The COVID-19 Mortality in South Sudan
Author: Augustino Ting Mayai
Type: Policy Briefs
In this Policy Brief we have analyzed COVID-19 mortality in South Sudan. The Brief examines the distribution and correlates of the pandemic. State testing capacity unaccounted for, we find that South Sudan is actually one of the least hit countries in the region. Second, old age is a major risk factor for death in South Sudan, with persons 60 years or older 2000 percent more likely to die of the pandemic. Third, females, compared to males, have greater odds of surviving COVID-19 but this evidence requires further corroboration. Lastly, having chills, having pre-existing health conditions, and being weak predict a large proportion of COVID-19 mortality. These findings are reflective of the need for a two-pronged intervention. The national Ministry of Health (MoH) should continue to draw from WHO’s strategy for managing COVID-19 critically ill patients. A strategy that confines critically ill patients to the ICUs to prevent further spread of the disease is in order. Along the same vein, the ICUs should be inaccessible to non-clinical staff and the general public. Second, the elderly and those with pre-existing health conditions need an extra attention. Routine testing, identification, and isolation of cases could help protect these vulnerable groups. Finally, lifestyle and behavioral alterations lessen transmission. In this regard, the vulnerable persons ought to avoid lifestyles and behaviors that put them at greater risk of this disease.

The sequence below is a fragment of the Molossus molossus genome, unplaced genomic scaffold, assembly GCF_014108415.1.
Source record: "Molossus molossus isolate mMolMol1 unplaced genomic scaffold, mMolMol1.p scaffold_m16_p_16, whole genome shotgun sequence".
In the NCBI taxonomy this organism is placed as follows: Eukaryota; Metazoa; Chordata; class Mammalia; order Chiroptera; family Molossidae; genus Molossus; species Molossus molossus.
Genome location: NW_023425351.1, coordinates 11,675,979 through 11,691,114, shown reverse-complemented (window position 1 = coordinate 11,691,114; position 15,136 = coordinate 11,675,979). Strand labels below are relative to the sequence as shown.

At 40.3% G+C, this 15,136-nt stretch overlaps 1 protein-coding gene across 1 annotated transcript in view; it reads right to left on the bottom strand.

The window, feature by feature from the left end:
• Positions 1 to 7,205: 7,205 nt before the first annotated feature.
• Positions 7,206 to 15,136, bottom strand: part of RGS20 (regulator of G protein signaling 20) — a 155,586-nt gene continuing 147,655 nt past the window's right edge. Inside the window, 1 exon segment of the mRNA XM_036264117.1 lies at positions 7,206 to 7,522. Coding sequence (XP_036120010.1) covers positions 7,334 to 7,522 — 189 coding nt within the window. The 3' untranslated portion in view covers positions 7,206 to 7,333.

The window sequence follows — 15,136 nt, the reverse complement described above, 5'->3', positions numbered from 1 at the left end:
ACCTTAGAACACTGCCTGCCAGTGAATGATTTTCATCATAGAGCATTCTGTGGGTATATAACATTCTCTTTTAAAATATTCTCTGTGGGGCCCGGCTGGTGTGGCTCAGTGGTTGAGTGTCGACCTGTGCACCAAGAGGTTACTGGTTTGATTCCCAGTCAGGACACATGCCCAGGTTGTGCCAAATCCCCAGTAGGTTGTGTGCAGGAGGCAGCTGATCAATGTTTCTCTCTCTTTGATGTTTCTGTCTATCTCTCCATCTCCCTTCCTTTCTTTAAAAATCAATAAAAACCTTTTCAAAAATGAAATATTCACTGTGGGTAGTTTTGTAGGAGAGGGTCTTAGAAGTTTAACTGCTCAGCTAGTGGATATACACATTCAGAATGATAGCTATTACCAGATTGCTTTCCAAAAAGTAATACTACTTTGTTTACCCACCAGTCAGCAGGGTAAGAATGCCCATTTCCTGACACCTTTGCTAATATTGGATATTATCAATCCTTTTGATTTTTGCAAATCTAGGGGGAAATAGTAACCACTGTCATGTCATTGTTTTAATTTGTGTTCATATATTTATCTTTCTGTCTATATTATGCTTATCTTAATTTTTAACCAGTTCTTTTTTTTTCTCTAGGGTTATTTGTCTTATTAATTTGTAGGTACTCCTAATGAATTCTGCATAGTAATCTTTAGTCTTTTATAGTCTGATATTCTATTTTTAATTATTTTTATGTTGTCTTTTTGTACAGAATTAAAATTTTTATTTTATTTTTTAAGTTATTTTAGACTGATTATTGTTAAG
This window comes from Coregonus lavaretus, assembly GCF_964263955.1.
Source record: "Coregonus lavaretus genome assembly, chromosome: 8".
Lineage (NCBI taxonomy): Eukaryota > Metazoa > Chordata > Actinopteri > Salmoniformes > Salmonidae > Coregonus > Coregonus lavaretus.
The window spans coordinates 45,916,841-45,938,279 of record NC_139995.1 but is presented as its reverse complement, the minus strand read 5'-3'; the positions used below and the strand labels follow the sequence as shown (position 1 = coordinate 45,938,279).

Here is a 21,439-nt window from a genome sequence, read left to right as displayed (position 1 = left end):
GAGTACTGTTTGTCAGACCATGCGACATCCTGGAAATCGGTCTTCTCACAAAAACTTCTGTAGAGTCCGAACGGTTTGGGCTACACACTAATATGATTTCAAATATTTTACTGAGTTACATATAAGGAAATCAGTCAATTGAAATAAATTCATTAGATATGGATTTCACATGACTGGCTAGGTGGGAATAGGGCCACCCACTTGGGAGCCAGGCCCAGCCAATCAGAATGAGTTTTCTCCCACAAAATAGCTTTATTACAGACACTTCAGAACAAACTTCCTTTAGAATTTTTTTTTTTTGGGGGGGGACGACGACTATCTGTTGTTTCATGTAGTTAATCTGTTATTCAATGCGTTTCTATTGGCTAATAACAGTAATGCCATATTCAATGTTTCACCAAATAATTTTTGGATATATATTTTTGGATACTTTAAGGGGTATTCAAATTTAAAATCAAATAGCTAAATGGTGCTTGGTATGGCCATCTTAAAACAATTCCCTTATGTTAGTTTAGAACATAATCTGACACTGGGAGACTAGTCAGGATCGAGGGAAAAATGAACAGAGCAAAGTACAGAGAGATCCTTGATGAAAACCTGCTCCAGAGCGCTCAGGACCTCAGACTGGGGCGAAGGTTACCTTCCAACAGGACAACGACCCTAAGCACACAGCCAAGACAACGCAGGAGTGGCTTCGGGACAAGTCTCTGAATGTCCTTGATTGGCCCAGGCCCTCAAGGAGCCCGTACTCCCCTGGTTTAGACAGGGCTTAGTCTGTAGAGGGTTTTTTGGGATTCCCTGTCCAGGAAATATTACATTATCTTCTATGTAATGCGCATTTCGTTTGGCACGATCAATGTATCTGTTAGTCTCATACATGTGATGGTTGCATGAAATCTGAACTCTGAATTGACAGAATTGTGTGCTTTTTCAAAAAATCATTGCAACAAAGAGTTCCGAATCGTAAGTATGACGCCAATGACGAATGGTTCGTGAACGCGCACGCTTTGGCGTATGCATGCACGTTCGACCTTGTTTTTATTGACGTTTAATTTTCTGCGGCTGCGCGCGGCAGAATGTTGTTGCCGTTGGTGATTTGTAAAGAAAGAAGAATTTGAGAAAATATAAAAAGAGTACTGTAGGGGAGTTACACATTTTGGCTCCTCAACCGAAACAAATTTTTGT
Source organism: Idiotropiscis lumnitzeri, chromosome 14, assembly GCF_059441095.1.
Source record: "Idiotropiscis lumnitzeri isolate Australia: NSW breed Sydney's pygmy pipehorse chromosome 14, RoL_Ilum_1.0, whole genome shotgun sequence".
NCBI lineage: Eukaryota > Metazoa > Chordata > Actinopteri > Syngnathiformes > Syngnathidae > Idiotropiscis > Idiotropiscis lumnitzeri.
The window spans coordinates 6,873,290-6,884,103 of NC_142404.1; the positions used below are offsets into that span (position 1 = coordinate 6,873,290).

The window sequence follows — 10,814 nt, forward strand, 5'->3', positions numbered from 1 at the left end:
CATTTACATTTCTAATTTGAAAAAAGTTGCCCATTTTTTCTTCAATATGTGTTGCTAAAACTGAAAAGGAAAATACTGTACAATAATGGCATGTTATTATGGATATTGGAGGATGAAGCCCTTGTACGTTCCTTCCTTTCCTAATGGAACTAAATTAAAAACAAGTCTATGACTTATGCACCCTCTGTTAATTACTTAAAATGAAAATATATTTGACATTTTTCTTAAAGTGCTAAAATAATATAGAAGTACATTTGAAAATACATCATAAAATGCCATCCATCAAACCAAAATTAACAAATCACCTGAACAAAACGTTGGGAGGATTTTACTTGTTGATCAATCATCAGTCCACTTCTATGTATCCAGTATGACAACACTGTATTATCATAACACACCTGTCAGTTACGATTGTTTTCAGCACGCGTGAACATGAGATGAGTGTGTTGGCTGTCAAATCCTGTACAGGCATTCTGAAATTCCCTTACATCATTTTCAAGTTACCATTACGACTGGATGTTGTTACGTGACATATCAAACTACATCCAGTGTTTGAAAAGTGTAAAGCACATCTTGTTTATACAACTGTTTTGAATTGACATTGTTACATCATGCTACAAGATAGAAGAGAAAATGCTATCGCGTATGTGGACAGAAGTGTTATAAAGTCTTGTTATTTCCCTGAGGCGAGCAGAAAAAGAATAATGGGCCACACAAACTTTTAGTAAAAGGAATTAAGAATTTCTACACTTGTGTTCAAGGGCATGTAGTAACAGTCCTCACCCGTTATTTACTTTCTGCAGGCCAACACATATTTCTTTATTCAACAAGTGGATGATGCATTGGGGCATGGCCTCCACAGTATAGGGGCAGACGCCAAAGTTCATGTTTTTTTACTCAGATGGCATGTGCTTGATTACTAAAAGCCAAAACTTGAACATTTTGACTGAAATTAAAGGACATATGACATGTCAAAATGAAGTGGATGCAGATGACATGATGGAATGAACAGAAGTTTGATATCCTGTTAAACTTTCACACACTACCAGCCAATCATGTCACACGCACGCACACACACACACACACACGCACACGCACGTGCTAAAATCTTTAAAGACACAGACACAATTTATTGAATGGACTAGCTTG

Augustino Ting Mayai is the Director of Research at the Sudd Institute. He holds a Ph.D. in Sociology, with concentrations on demography and development from the University of Wisconsin-Madison. He currently studies how state effectiveness affects child health outcomes in South Sudan and Ethiopia. Dr. Mayai has written extensively on South Sudan’s current affairs.